This is what makes writing historical fiction so tricky!

If all of your characters are trotting along, spouting the exact same beliefs and values, that’s group think. And it is generally false. Unless this is a Stepford situation. Read: brainwashed. Or dissenters may be in fear for their lives so they keep quiet.

But even your dissenters have to be a product of their times. As much as I respect Lovejoy for his stance on slavery, I’ve always been unwilling to learn too much about him, because he was, as are all people, a product of his times. Thus I’m sure he believed several dozen things that would seem, at best, ridiculous, and, at worst, hateful.

It is a tricky balance to achieve but when you do it you will create a rich landscape for your story.


When Your Antagonist Isn’t Human

The antagonist in your story isn’t always quite this obvious.
Photo by Miggy Rivera on

So many of the books on story assume that your point-of-view character is facing an external struggle against a human antagonist. These books are full of all kinds of advice on how to create the perfect villain for your character to face.

More often than not, I’m left shaking my head. That’s because so often my antagonist isn’t an old fashioned, mustache twirling villain. What then could my character be facing down?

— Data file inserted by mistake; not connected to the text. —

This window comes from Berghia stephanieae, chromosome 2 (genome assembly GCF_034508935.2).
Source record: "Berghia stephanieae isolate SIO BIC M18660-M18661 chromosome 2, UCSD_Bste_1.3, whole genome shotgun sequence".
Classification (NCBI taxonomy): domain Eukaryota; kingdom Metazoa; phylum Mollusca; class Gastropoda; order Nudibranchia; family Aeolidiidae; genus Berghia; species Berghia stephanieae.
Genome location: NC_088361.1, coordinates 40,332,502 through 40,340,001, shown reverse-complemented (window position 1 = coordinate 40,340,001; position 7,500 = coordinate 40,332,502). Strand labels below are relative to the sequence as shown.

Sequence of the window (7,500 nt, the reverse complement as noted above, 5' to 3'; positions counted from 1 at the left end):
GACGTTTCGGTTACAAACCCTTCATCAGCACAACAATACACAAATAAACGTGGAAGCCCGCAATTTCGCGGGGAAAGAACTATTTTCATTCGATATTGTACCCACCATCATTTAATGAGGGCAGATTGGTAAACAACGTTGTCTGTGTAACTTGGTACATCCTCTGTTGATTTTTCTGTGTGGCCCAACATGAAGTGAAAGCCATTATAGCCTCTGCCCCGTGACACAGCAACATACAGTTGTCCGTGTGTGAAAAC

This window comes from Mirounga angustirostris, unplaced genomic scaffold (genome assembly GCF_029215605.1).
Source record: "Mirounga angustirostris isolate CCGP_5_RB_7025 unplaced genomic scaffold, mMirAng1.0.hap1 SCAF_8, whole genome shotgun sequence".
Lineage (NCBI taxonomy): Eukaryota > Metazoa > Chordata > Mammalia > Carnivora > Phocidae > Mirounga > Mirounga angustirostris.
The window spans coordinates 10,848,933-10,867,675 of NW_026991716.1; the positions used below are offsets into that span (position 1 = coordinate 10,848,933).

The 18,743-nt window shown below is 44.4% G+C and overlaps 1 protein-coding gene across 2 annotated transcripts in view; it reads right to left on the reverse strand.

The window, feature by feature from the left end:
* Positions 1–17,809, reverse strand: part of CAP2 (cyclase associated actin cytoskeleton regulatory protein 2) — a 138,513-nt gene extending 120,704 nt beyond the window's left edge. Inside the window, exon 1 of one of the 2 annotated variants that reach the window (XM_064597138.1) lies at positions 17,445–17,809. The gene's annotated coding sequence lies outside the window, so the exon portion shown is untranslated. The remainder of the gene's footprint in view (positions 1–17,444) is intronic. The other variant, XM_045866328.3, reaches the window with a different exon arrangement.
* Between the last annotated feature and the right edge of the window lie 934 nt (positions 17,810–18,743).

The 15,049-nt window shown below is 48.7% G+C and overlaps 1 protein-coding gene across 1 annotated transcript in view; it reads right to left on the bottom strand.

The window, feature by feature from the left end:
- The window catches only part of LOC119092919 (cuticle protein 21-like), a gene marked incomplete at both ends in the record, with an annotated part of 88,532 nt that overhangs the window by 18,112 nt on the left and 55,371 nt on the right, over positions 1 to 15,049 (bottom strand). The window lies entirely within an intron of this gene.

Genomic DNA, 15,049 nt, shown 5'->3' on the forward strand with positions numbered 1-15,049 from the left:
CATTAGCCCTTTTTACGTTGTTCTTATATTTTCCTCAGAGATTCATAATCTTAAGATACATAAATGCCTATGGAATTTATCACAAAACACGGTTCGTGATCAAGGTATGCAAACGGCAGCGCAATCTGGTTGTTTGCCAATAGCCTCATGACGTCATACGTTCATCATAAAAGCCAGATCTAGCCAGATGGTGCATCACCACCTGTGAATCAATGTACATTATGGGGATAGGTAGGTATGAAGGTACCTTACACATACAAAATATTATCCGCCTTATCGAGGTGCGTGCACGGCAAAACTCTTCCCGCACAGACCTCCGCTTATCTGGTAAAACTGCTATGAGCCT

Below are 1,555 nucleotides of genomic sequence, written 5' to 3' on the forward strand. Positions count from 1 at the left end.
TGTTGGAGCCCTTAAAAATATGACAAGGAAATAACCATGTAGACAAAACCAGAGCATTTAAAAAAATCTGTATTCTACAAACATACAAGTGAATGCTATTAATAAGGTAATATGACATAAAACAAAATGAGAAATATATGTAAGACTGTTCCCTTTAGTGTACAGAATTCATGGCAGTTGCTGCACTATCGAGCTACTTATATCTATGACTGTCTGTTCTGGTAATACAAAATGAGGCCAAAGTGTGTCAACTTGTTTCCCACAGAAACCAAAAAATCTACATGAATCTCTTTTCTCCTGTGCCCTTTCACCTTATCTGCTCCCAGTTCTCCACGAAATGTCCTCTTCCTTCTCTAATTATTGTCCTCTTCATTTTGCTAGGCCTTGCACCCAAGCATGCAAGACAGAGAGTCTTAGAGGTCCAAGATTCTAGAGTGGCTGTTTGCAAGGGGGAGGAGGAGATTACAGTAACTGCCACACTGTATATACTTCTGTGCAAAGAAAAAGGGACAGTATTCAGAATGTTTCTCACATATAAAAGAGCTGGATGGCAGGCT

Character vs Herself

When your character’s demons are inside her head, you are writing a character vs herself story. This could be about a character trying to overcome addiction or a character trying to overcome self doubt. Or maybe it is a character trying to overcome mental illness.

No, I’m not saying that mental illness is something to overcome. But what if your character doesn’t know that she has depression. Maybe it runs in her family but no one has ever been diagnosed. She has to recognize what she is dealing with before she can learn to fully work with it.

Character vs Nature

Your character would be battling nature in any number of ways. Let’s say that they are on holiday when changing weather patterns mean that hurricanes hit early. Whether or not your character knows about hurricanes, that is the antagonist they are facing. Blizzards, drought, sandstorms, earthquake and more can all become the antagonist in a character vs nature story.

And that’s not all. Jaws? That’s man vs nature. You could even argue that the gardener trying to keep the birds from eating their seed is a character vs nature story. Bears, gators, and rampaging locusts could all become antagonists in your tale.

Character vs Society

More often than not, when I don’t have a villain it is because my character is facing off against society. This could be a girl who wants to learn a profession at a time when girls didn’t work outside the home. Or it could be a guy who doesn’t want to go to war against the next town. Obligatory military service and more can show up in a person vs society story.